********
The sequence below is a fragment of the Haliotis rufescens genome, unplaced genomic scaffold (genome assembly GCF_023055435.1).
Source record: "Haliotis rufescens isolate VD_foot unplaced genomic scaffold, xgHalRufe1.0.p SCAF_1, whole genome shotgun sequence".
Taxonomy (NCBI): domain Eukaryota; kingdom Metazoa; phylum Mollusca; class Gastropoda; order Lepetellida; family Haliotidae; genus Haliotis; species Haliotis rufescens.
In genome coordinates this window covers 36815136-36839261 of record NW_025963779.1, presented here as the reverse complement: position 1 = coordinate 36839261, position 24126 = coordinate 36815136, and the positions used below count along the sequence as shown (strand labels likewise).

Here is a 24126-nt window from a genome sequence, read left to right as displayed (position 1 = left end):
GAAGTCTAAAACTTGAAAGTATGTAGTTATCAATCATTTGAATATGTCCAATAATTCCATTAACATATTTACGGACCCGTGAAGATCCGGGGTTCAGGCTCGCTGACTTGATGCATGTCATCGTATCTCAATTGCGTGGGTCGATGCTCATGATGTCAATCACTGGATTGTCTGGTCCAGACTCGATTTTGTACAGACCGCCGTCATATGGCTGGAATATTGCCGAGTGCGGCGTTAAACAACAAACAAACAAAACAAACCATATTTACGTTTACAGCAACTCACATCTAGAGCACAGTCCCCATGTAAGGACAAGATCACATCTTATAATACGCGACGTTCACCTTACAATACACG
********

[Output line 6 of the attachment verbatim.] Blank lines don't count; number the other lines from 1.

GAAGTCTAAAACTTGAAAGTATGTAGTTATCAATCATTTGAATATGTCCAATAATTCCATTAACATATTTACGGACCCGTGAAGATCCGGGGTTCAGGCTCGCTGACTTGATGCATGTCATCGTATCTCAATTGCGTGGGTCGATGCTCATGATGTCAATCACTGGATTGTCTGGTCCAGACTCGATTTTGTACAGACCGCCGTCATATGGCTGGAATATTGCCGAGTGCGGCGTTAAACAACAAACAAACAAAACAAACCATATTTACGTTTACAGCAACTCACATCTAGAGCACAGTCCCCATGTAAGGACAAGATCACATCTTATAATACGCGACGTTCACCTTACAATACACG